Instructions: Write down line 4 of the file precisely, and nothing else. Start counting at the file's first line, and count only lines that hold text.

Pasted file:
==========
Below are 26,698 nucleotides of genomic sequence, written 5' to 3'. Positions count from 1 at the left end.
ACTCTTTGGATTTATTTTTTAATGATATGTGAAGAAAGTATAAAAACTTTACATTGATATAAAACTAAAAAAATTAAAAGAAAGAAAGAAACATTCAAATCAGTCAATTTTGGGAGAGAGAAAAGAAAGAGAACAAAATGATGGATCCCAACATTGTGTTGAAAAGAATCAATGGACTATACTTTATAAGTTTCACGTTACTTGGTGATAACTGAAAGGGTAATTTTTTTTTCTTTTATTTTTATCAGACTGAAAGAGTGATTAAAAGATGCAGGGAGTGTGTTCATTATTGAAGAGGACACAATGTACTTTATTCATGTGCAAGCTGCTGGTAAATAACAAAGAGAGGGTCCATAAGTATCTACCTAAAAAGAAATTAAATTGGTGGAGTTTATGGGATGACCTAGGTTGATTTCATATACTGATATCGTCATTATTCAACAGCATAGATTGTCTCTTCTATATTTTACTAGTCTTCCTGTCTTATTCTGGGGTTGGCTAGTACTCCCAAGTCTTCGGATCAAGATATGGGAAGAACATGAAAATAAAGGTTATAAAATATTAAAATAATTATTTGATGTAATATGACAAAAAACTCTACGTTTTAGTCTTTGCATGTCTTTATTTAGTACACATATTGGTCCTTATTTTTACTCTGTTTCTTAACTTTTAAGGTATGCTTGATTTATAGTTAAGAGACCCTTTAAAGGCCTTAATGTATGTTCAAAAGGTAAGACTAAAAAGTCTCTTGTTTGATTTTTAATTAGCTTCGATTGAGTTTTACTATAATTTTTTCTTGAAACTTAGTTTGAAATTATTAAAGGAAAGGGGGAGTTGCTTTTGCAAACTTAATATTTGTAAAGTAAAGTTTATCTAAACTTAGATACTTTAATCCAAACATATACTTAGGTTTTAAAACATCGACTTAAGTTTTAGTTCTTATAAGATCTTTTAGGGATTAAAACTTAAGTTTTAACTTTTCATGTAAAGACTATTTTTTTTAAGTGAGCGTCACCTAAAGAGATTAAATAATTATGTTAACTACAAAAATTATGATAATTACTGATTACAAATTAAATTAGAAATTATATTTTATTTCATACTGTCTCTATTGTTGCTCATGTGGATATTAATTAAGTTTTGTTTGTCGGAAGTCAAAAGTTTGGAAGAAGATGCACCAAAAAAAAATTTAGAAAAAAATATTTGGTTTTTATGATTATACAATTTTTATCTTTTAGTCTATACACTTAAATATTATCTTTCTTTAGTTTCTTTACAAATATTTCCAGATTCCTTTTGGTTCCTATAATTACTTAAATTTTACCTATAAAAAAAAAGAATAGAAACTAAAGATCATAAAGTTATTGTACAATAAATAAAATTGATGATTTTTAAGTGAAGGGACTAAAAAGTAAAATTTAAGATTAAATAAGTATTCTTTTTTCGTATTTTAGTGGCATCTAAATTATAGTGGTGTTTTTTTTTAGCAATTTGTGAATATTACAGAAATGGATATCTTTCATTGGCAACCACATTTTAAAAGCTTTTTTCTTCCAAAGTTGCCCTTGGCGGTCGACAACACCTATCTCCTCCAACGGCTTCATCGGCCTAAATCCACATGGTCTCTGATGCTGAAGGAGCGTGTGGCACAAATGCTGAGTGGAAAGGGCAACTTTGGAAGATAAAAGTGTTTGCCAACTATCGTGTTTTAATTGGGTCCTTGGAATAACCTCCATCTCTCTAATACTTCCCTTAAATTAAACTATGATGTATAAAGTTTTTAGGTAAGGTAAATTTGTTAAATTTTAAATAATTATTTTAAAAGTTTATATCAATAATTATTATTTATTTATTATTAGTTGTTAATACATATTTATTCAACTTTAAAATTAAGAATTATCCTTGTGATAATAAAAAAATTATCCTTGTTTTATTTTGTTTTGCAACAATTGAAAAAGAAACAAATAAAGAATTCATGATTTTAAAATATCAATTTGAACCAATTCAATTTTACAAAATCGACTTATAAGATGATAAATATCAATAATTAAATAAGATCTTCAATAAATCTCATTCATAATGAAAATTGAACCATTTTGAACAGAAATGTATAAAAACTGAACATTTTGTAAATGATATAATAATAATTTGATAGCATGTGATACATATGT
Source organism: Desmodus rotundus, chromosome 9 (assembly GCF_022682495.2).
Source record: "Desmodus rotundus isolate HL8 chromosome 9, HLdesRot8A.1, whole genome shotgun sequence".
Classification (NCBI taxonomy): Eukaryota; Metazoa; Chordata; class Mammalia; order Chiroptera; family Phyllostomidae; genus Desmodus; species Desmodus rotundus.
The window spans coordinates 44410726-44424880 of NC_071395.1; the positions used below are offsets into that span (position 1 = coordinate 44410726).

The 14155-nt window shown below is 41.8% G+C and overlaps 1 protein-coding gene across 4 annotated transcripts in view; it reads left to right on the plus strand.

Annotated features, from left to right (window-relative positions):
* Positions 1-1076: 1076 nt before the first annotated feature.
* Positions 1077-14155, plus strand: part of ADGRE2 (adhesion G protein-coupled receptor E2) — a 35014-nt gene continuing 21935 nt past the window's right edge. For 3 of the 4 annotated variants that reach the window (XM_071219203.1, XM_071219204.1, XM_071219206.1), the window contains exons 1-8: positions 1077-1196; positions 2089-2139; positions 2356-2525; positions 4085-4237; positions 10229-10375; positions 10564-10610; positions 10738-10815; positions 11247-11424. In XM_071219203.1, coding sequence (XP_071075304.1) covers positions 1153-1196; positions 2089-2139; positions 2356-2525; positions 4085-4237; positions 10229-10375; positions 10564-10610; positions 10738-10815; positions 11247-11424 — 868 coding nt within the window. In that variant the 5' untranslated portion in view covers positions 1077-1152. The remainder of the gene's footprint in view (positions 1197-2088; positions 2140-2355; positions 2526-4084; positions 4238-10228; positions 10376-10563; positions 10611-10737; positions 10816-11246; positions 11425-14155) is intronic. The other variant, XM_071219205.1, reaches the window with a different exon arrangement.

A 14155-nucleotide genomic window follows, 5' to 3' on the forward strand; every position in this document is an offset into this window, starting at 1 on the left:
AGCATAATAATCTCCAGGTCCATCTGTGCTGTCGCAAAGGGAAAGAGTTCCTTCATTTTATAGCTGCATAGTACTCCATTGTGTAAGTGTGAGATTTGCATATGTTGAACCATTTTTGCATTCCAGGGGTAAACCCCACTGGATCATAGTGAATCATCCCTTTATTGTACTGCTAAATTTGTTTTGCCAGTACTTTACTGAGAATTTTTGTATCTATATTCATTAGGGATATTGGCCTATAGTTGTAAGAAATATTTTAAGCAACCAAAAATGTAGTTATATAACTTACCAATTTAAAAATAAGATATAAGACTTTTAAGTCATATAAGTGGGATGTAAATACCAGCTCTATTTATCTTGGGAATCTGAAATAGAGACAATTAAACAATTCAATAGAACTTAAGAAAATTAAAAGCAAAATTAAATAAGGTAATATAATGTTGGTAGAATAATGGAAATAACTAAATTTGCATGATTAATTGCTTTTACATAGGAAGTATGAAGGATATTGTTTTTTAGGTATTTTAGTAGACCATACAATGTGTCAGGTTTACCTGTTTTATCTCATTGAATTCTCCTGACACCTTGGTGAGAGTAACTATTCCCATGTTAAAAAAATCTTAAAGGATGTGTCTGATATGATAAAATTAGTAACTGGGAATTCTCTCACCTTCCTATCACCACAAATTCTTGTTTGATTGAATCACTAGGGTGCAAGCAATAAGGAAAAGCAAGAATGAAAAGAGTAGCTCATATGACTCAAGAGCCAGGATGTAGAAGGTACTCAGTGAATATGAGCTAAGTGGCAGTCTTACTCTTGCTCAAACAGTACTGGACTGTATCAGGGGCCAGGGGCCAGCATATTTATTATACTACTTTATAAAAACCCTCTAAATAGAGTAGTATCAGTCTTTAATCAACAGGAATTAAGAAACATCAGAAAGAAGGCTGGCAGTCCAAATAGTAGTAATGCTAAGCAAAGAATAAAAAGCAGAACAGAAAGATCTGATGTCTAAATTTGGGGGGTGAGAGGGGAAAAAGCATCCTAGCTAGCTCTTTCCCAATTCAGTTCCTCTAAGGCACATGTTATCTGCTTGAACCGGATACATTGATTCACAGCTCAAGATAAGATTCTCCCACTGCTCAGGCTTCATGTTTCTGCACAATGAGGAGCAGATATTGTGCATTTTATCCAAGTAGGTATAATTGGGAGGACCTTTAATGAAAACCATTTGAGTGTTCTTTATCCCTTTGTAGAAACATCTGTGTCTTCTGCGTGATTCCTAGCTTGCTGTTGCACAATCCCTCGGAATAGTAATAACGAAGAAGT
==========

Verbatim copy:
Source record: "Desmodus rotundus isolate HL8 chromosome 9, HLdesRot8A.1, whole genome shotgun sequence".